I needed to populate a database I’m designing with some test data and thought to myself “LightSwitch will be ideal to knock out some screens”.
One hour later I got a LightSwitch screen to actually display! Until then all I got when running it in Desktop mode (the default) was a blank window hosting Silverlight (right click to verify)
After lots of searching and playing around I found the answer near the end of this very long thread.
- Navigate to the Client.Properties folder inside your project
- Open OutofBrowserSettings.xml
- Change <SecuritySettings ElevatedPermissions=”Required” /> to <SecuritySettings ElevatedPermissions=”NotRequired” />
- And you may also want to then make the file readonly
Now, when this happens again I will be able to find my own post to resolve it! Enjoy!
P.S. This isn’t specific to Visual Studio 2012 … but the post title corresponds to how I was searching
Following on from nice touch #1…
I disliked the way old versions of Blend relied on something as a subtle as a few pixels of colour to tell you something relatively important.
although admittedly this doesn’t appear to be universal across all properties.
[Really I’m just testing out twitterfeed which has failed for me… but I needed something to post on :-)]
I’m just skimming through some blend tips by Mike from 2010 and spotted a nice touch in Blend for Visual Studio 2012 I hadn’t noticed before (amongst no doubt hundreds of improvements :-))
When working with grids and rows (or columns) you now get a lovely visual indicator with in place editing, rather than needing to visit properties.
circa 2010 (from this post)
[Windows Store Tips]
When you create a new Windows Store project in Visual Studio 2012 it “helpfully” turns on one Capability in the manifest – “Internet Client”.
Which is great … if you use the Internet.
If you don’t need it, turn it off.
Read other Windows Store Tips
While I was at the Worldwide Partner Conference last week in Toronto I had dinner with an old friend and colleague Tim Sneath. Tim has been instrumental in a lot of the great evangelism around XAML and Windows 8 but now has a new challenge, heading up Microsoft Learning.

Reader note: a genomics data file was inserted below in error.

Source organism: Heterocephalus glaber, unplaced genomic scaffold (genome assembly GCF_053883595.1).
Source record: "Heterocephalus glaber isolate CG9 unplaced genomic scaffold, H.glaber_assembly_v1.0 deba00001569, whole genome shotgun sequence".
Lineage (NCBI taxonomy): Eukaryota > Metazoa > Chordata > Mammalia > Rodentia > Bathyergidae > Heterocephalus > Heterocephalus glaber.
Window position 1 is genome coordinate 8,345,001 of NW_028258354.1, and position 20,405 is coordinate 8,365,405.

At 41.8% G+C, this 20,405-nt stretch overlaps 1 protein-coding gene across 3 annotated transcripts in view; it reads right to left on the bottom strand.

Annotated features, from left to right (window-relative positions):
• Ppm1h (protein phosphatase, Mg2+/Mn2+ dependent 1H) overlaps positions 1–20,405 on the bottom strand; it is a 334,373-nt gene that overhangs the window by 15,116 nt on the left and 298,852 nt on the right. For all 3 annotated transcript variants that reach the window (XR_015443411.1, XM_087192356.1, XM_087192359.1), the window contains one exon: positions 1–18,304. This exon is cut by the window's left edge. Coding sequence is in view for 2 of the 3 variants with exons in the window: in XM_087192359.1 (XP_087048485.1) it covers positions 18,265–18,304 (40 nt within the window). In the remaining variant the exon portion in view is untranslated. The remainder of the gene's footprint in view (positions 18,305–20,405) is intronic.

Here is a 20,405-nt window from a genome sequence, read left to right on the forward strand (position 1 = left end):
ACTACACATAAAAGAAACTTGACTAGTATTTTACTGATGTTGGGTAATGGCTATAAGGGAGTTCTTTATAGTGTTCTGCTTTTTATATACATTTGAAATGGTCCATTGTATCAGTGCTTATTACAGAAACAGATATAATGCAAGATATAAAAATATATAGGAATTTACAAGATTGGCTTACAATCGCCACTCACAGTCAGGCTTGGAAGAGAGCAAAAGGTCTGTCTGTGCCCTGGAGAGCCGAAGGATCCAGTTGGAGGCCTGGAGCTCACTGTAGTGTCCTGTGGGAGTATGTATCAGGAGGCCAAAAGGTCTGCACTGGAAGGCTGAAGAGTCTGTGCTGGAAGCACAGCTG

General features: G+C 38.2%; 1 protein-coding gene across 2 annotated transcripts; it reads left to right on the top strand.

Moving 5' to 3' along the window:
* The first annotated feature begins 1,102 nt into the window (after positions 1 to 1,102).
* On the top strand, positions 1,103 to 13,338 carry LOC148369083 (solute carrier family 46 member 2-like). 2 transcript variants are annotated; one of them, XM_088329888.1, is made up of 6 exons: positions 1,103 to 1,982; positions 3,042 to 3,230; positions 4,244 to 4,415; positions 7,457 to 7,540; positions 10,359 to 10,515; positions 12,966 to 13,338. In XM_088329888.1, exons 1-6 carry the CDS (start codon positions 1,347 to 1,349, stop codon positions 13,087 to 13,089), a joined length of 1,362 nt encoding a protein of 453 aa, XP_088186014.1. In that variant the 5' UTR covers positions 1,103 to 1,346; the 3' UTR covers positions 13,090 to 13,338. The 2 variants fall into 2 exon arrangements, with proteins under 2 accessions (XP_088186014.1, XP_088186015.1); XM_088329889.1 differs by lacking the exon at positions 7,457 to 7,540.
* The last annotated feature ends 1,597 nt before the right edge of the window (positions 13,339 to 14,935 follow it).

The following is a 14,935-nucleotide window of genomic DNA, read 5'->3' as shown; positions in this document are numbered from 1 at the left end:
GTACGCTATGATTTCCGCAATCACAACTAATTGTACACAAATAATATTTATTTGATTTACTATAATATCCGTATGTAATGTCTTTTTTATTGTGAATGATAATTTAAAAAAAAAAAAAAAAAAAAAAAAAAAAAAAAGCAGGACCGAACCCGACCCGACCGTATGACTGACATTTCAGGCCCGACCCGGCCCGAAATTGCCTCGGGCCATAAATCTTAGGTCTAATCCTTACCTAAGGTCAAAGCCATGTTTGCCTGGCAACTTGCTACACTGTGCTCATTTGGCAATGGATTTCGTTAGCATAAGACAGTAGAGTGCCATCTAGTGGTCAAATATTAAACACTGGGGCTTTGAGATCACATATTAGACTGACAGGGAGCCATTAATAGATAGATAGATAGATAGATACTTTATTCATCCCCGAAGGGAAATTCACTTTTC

We got onto the subject of Microsoft Certifications and their importance (or not) when companies are hiring developers – a great little discussion which a week on has popped back into my mind as I will be interviewing candidates this month for a vacancy in my team. Plenty of the candidates who apply for technical roles in Microsoft do indeed have certifications. I on the other hand (as interviewer) do not. Hmmm. (Well, actually I do – but I seem to recall the last couple I did were on SQL Server 2000 and that is a long time back.)
However I am moving more back to development in my new role around Windows 8 and potentially could do with setting myself a “little dev challenge”.
Right now I’m thinking the “little dev challenge” should be passing MCSD: Windows Metro Style Apps.
Hmmm…. now which one to go for?
And more importantly… by when…
The team has worked to create a day that is flexible enough to help someone brand new to Windows 8 dev OR is already working on a Windows 8 application. That is very cool.
And there is even a Saturday session on the 21st.
Just spent 30mins with the beta of Telerik RadControls for Metro. Looking very promising, certainly enough for me to register for their free Webinar on the 24th of July 6pm UK time - Why Build for Windows 8 and How RadControls for Metro can Help.
The beta includes the following controls:
And comes with a nice sample:
Although I think snapped view needs a little work
P.S. Don’t forget to unblock the downloaded chm file
We have many great virtual labs for exploring our latest technology and I was excited to see that we had added Windows 8 development labs.
However…the graphical performance I get against these labs when run from the UK is poor. Turns out the labs are done by remoting into a Windows Server 2003 image which then remotes into a Windows 8 image. Ouch.
I did manage to improve things by changing the remote desktop experience to the Windows 8 machine. After you make these changes, disconnect and reconnect to the Windows 8 image.
Your experiences may be better…
Windows 8 Release Preview Virtual Labs
On June 12th Jason Zander posted What you need to know about developing for Windows on ARM (WOA) along with a companion video on Channel 9. All looks very impressive to me – well done to the team.
- You do the dev on an intel machine
- You can then deploy to ARM and get:
- a great remote debugger
- a great remote test tool
- a great remote profiling tool
And if you were wondering “How much do I need to worry about ARM?”, the following summarises it nicely:
- C++ needs to be compiled to the platform you are targeting
As much as I love Metro style applications, the announcement on Friday (8th June) gets a big thumbs up from me
Read more on the Visual Studio Blog.